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The Curious Case of Rafa Benitez

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Four straight losses in all competitions. One goal in nearly a month. Injuries to four of the first-choice eleven. Fading chances (in October, no less) both domestically and in Europe. Now's as good a time as any to start listening to the Cure.

Already introduced by Rob on the Premier League Offside, the issue of Rafa's job security is one that has gained momentum of late, and if results don't start to go Liverpool's way it's a discussion that will be increasingly serious.

I really struggled with what to write here, particularly because it seems everything's been said in the past few days. The media's been all over Rafa this week, and realistically since his famous "statement of facts" in the spring. On the one hand there's Graham Greene-"Media is just a word that has come to mean bad journalism." On the other, you have Sarah Palin-if it walks, or in this case quacks, like a moose, you shoot it while the eagles fly above, great as the northern heretofore rivers flow, and such, Alaska.

Now I'm certainly not a Rafa Benitez apologist, but at the same time I don't quite yet have my pitchfork in hand. I think Rafa's been erratic, petty, and stubborn, but I also think he's brought the club some brilliant moments over the past five years. His backers blame it all on the owners, on the injuries, on the lack of money, and his detractors feel he will never push the club over the top domestically regardless of personnel or funding. He handles the media with the grace of a tank and doesn't build the most personal of relationships with his players, but he's regarded as a master tactician and "the best in the business.*"

*Statements made by George Gillett actually hold no factual backing and should be completely disregarded, but I needed another quote to round out my illustration on the polarizing opinions around Rafa, so suck it.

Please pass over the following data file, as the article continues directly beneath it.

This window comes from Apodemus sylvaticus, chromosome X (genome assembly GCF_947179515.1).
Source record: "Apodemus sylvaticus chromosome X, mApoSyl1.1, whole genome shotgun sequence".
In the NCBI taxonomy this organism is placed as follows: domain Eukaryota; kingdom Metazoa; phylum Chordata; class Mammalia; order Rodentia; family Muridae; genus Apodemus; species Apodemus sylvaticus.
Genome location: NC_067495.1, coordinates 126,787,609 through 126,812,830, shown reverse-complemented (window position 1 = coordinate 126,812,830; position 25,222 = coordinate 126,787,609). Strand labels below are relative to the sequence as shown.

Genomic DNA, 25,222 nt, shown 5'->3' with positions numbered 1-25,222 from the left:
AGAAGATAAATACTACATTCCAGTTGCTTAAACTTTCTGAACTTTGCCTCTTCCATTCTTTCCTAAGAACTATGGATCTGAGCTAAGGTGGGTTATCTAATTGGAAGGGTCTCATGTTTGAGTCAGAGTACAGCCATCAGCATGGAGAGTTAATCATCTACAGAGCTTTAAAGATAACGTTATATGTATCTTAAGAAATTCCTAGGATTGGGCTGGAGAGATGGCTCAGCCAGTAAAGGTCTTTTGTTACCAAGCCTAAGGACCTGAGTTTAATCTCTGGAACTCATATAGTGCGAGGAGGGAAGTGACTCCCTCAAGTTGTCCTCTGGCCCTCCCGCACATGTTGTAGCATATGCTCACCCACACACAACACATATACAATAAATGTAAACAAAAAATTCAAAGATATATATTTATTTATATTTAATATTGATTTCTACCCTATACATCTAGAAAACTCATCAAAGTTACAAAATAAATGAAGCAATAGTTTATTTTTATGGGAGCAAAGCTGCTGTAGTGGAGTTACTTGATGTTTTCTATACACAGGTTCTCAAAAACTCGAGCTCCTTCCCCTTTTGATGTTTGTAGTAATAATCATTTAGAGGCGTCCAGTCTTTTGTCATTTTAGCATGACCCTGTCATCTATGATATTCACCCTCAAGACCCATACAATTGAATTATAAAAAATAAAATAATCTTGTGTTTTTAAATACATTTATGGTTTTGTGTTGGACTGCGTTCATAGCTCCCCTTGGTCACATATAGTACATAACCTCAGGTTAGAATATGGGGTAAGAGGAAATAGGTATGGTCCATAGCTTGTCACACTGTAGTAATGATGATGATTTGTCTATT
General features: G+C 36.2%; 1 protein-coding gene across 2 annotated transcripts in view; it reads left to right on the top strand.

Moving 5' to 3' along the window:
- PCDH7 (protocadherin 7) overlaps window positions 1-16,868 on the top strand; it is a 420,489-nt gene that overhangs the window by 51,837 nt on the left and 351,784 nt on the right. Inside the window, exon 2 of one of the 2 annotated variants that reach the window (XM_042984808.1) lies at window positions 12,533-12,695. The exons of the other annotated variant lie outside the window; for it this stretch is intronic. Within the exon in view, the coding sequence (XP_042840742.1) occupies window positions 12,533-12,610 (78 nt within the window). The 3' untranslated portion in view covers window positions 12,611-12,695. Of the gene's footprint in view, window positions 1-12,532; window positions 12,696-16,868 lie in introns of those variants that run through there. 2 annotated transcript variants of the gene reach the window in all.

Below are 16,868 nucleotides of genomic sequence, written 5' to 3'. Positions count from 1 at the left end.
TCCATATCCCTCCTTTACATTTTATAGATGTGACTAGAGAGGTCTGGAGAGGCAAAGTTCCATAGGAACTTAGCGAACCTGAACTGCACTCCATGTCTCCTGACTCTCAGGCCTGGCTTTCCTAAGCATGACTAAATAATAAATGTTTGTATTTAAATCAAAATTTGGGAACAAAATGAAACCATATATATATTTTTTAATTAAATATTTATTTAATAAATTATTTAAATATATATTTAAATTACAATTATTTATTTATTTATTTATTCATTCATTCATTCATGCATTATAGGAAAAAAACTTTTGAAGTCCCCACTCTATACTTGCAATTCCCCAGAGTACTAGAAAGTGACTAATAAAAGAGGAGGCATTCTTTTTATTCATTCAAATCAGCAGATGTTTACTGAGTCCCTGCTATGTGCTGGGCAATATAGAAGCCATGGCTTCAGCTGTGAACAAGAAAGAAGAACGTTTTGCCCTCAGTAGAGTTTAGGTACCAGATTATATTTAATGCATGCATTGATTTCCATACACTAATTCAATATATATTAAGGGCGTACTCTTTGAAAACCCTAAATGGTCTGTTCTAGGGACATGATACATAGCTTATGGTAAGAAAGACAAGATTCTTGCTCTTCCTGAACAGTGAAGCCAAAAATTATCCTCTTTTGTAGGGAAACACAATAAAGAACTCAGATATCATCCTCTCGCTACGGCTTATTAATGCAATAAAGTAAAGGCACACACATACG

Now that things are all cleared up, what we're left with is...a whole lot of uncertainty. And things are about to get a whole lot messier come Sunday. United's visit to Anfield presents a major tipping point for the future--both Rafa's and the club's. A loss would present almost insurmountable pressure for Rafa, and certainly the cries for his job would become deafening. For the club, it would mean a ten-point gap from the top heading into November. They couldn't fall any lower than their current spot in the table, but the point difference would be frightening enough. How about a win then?

livunitedLiverpool will likely have to do it without the big guns-Johnson, Gerrard, and Torres are all fighting fitness, and even if they are cleared for Sunday it's not likely we'll see all three. The win against United at Anfield last season also saw Gerrard and Torres start on the bench, but three members of that starting eleven have moved on to greener pastures. The key, then, will be something that is supposedly right in Rafa's wheelhouse-tactics.

Which is where I sign off for the next day or so, as there is plenty to ponder in the coming days. Much of Liverpool's approach will depend on who's available, but regardless there are points to be had for the home side. Let's just hope that the past month hasn't done too much damage to Liverpool's belief, because they'll need plenty of it come Sunday afternoon. And if you believe the press, there's certainly no shortage of belief for Liverpool--from Carra to Dossena (I remember you!) to Masch, the side doesn't seem short of confidence. This hasn't always equated to results, but the ways things have gone the last month, it can't hurt.